Iran Middle East Politics & Diplomacy Russia
IranSource January 24, 2022

Iran’s new president just met with Vladimir Putin in Russia. What to make of it?

By Mark N. Katz

Iranian President Ebrahim Raisi met with Russian President Vladimir Putin in Moscow on January 19. It was the first meeting by an Iranian president with his Russian counterpart since 2017. Both leaders and their governments emphasized the importance of the meeting and the friendliness of the Russian-Iranian relationship in the face of what they see as implacable US hostility. This Putin-Raisi meeting took place just prior to the start of a joint Russian/Chinese/Iranian naval exercise in the Gulf beginning January 21. But despite the high-profile nature of this summit, little of substance seems to have been agreed upon.

When they met, Putin observed that “We closely cooperate in the international arena” and made a point of stating how he wanted to hear Raisi’s position on various issues, including the Joint Comprehensive Plan of Action (JCPOA). For his part, Raisi told Putin that “We…have no restrictions on developing and expanding ties with friendly Russia and these ties will become strategic.”

Common themes in press coverage of the meeting emphasized how Russia and Iran support the Bashar al-Assad regime in Syria in what they refer to as an “anti-terrorist campaign,” share concern about events in Afghanistan, bemoan being the objects of unjustified American sanctions, and express a desire to boost their economic relationship.

Putin cited how Russian-Iranian trade grew 6 percent in 2020 despite the pandemic and that it grew by 38 percent in 2021. Still, overall Russian-Iranian trade remains modest ($3.3 billion in 2021) compared to Russian-Turkish trade (about $20-25 billion annually). Putin talked about establishing a free trade area between Iran and the Russian-led Eurasian Economic Union. Raisi noted how the Iranian delegation brought to Moscow “a document on bilateral strategic cooperation, which may determine [their] future relations for the next twenty years.” This was meant to be an update of an earlier economic cooperation agreement between Russia and Iran reached in 2001.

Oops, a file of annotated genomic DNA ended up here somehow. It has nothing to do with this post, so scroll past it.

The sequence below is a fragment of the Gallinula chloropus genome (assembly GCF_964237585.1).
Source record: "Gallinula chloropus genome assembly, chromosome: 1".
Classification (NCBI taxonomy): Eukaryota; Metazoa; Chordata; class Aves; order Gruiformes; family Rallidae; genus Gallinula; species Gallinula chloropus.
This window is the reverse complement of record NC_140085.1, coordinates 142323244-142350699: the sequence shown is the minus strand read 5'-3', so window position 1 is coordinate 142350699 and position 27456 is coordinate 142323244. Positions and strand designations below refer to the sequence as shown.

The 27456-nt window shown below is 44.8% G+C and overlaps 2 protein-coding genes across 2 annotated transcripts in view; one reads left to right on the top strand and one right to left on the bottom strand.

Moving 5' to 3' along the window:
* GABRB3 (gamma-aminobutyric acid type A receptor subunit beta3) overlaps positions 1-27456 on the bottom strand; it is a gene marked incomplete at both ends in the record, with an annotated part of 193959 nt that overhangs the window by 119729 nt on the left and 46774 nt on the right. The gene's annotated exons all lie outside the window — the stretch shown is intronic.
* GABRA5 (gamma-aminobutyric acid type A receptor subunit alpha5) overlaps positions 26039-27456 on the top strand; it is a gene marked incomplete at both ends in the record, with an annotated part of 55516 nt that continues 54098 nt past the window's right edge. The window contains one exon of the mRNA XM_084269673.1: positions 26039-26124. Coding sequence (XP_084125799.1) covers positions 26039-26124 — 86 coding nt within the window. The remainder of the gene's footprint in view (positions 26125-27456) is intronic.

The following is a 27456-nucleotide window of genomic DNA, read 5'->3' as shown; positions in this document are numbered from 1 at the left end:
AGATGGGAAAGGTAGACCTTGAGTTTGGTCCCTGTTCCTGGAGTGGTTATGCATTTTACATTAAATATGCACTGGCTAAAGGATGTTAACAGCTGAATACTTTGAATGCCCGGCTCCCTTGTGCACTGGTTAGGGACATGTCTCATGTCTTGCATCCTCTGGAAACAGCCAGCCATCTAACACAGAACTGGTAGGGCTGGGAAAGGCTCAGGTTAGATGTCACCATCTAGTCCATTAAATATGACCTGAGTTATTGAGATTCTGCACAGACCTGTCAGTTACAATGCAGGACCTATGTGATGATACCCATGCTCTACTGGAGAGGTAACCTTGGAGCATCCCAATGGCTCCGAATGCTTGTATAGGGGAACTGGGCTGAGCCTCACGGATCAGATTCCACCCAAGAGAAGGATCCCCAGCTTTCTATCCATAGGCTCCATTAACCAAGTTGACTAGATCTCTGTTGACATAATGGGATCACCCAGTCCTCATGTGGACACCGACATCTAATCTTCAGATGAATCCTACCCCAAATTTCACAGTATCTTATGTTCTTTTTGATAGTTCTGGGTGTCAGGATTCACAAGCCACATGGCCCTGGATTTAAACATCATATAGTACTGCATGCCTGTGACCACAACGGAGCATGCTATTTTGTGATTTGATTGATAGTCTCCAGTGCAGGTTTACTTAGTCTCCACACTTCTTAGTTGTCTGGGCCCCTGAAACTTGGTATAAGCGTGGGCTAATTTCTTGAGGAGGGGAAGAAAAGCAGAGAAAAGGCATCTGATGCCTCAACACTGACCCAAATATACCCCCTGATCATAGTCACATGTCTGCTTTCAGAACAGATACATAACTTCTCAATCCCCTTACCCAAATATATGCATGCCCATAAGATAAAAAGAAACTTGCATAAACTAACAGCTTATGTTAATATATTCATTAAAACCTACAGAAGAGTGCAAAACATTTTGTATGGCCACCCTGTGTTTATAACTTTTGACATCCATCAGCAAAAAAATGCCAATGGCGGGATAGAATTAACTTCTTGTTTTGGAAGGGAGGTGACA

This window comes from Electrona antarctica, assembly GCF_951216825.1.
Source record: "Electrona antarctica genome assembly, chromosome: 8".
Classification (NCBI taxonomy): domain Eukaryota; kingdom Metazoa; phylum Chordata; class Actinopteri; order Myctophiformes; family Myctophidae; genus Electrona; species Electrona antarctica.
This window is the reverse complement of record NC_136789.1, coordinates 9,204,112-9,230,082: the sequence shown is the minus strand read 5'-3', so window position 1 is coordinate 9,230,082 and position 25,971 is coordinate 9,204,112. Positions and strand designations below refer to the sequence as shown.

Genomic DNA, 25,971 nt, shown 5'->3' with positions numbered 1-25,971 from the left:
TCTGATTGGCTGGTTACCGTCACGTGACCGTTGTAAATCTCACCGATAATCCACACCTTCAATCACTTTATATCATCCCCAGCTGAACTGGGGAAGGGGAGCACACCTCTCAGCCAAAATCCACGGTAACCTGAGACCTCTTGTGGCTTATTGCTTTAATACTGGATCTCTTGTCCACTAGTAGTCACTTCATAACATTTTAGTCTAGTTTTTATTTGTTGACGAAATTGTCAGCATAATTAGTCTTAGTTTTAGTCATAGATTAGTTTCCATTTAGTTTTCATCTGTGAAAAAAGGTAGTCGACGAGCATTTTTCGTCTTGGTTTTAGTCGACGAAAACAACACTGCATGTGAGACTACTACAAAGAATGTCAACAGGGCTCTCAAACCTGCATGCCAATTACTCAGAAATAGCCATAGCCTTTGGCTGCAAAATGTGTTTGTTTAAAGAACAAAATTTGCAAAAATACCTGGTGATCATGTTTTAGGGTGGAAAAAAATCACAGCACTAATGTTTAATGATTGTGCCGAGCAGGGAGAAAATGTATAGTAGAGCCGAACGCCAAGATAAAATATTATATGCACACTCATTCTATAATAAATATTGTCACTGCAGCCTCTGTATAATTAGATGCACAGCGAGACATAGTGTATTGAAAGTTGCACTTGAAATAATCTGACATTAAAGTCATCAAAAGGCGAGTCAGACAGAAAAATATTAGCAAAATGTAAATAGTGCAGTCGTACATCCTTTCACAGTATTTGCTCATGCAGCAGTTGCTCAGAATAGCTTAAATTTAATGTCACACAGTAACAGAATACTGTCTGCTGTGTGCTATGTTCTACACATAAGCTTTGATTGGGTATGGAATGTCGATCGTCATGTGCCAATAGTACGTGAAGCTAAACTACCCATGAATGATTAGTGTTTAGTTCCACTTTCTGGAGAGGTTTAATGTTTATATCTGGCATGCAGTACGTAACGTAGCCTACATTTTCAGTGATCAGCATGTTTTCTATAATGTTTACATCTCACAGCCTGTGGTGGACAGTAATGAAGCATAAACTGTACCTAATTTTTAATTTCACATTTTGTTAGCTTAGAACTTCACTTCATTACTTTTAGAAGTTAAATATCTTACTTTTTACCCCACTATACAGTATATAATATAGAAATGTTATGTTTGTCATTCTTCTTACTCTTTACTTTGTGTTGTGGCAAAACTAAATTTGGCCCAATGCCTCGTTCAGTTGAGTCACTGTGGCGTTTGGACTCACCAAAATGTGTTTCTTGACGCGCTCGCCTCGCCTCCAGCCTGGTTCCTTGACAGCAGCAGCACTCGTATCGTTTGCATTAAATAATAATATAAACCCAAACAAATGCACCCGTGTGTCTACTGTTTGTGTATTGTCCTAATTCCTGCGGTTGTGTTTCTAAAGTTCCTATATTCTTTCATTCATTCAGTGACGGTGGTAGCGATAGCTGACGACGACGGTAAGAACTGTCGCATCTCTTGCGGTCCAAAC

There was press coverage about how Iran sought to buy as much as $10 billion worth of Russian weaponry, including twenty-four Su-35 fighter jets and an unspecified number of S-400 air defense missile systems (Turkey’s purchase of these resulted in the US canceling sales of F-35 fighter aircraft to Ankara). No such agreement, though, was announced during the Putin-Raisi summit. According to Russian Middle East watcher, Kirill Semenov, a more realistic level of Russian arms sales to Tehran (should an agreement be reached), “could slightly exceed $2 billion, which is exactly the amount Moscow would be ready to provide as a loan to Tehran, which lacks cash.”

In the economic realm, Iran’s Finance Minister, Ehsan Khanduzi, stated that several “important” economic agreements were signed during the summit. One was about the expedited implementation of a $5 billion credit line. But this was something that was announced years ago and apparently has yet to be activated. Khanduzi also stated that this credit line would be used for competing railroad construction for the Iranian portion of the North-South Transport Corridor, which runs from the Iranian coast through the South Caucasus into Russia, as well as for about two hundred Russian locomotives. However, this is not a new project but an effort to revive one that Russian Railways stopped working on in April 2020 due to reported fears of running afoul of US sanctions on Iran.

The Iranian Oil Minister, Javad Owji, stated that several projects in the energy sector had been agreed to, but didn’t provide much detail about them. It’s unclear if these are new projects or ones that have been previously discussed and even agreed to, such as the one Lukoil stopped working on in 2018 after the US pulled out of the JCPOA (Lukoil was concerned about being targeted by US sanctions). Finally, the spokesperson of the Atomic Energy Organization of Iran said that there were talks about Russia building new atomic energy reactors at Iran’s Bushehr nuclear power plant.  But whether this will actually occur is unclear since, according to Semenov, “Tehran has not yet paid its debts” for Russia’s completion of the first nuclear reactor at Bushehr.

Thus, the Putin-Raisi summit seems to have been less about the expansion of Russian-Iranian cooperation and more about its resumption. Even though there may not have been much agreed to in concrete terms, the importance of the Putin-Raisi meeting is that the two leaders see themselves as having common interests concerning the United States and that they see each other as partners against it. If nothing else, Putin and Raisi can rest assured that the other won’t cooperate with Washington against him, as Russian observers sometimes feared Iran’s previous president, Hassan Rouhani, might do after the signing of the nuclear accord in 2015. This may increase the prospects for more concrete military cooperation besides what they have already achieved in Syria, as well as greater Russian-Iranian economic cooperation in the future.

Mark N. Katz is a professor of government and politics at the George Mason University Schar School of Policy and Government, and a nonresident senior fellow at the Atlantic Council.

Further reading

Image: MOSCOW, RUSSIA - JANUARY 19, 2022: Russia's President Vladimir Putin (L) and his Iranian counterpart Ebrahim Raisi hold a meeting at the Moscow Kremlin. Pavel Bednyakov/Russian Presidential Press and Information Office/TASS.